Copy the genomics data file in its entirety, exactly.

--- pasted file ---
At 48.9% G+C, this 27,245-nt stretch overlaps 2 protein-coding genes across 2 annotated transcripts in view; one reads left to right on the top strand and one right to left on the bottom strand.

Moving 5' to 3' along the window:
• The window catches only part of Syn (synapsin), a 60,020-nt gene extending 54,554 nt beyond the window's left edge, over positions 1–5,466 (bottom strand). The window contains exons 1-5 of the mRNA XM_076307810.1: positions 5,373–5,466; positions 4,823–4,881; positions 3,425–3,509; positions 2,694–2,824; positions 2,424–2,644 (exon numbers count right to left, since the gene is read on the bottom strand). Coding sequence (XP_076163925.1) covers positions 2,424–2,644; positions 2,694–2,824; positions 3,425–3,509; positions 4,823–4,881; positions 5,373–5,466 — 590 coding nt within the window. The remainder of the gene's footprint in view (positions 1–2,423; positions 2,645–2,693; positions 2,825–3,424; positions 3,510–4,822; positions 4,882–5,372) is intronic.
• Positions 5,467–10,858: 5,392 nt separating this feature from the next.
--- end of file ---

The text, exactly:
At 48.9% G+C, this 27,245-nt stretch overlaps 2 protein-coding genes across 2 annotated transcripts in view; one reads left to right on the top strand and one right to left on the bottom strand.

Moving 5' to 3' along the window:
• The window catches only part of Syn (synapsin), a 60,020-nt gene extending 54,554 nt beyond the window's left edge, over positions 1–5,466 (bottom strand). The window contains exons 1-5 of the mRNA XM_076307810.1: positions 5,373–5,466; positions 4,823–4,881; positions 3,425–3,509; positions 2,694–2,824; positions 2,424–2,644 (exon numbers count right to left, since the gene is read on the bottom strand). Coding sequence (XP_076163925.1) covers positions 2,424–2,644; positions 2,694–2,824; positions 3,425–3,509; positions 4,823–4,881; positions 5,373–5,466 — 590 coding nt within the window. The remainder of the gene's footprint in view (positions 1–2,423; positions 2,645–2,693; positions 2,825–3,424; positions 3,510–4,822; positions 4,882–5,372) is intronic.
• Positions 5,467–10,858: 5,392 nt separating this feature from the next.